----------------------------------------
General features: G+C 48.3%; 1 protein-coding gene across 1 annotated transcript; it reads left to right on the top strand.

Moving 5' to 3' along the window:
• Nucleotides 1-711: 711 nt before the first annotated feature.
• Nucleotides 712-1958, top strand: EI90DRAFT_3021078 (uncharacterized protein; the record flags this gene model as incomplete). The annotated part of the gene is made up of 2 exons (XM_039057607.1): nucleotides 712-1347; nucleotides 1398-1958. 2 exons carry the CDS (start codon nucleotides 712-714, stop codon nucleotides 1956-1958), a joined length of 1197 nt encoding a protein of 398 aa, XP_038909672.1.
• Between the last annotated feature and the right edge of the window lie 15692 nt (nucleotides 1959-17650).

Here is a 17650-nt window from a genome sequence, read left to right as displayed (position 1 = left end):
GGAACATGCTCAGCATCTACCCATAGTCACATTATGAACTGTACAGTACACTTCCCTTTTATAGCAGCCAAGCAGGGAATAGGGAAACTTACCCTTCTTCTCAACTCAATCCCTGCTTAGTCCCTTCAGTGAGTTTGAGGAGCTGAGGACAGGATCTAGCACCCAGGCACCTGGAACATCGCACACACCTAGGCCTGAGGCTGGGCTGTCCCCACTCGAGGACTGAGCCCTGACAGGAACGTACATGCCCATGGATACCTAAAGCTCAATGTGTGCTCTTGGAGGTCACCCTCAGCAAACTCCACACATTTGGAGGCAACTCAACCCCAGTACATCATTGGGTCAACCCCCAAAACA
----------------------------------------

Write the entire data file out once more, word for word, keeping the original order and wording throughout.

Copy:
General features: G+C 48.3%; 1 protein-coding gene across 1 annotated transcript; it reads left to right on the top strand.

Moving 5' to 3' along the window:
• Nucleotides 1-711: 711 nt before the first annotated feature.
• Nucleotides 712-1958, top strand: EI90DRAFT_3021078 (uncharacterized protein; the record flags this gene model as incomplete). The annotated part of the gene is made up of 2 exons (XM_039057607.1): nucleotides 712-1347; nucleotides 1398-1958. 2 exons carry the CDS (start codon nucleotides 712-714, stop codon nucleotides 1956-1958), a joined length of 1197 nt encoding a protein of 398 aa, XP_038909672.1.
• Between the last annotated feature and the right edge of the window lie 15692 nt (nucleotides 1959-17650).

Here is a 17650-nt window from a genome sequence, read left to right as displayed (position 1 = left end):
GGAACATGCTCAGCATCTACCCATAGTCACATTATGAACTGTACAGTACACTTCCCTTTTATAGCAGCCAAGCAGGGAATAGGGAAACTTACCCTTCTTCTCAACTCAATCCCTGCTTAGTCCCTTCAGTGAGTTTGAGGAGCTGAGGACAGGATCTAGCACCCAGGCACCTGGAACATCGCACACACCTAGGCCTGAGGCTGGGCTGTCCCCACTCGAGGACTGAGCCCTGACAGGAACGTACATGCCCATGGATACCTAAAGCTCAATGTGTGCTCTTGGAGGTCACCCTCAGCAAACTCCACACATTTGGAGGCAACTCAACCCCAGTACATCATTGGGTCAACCCCCAAAACA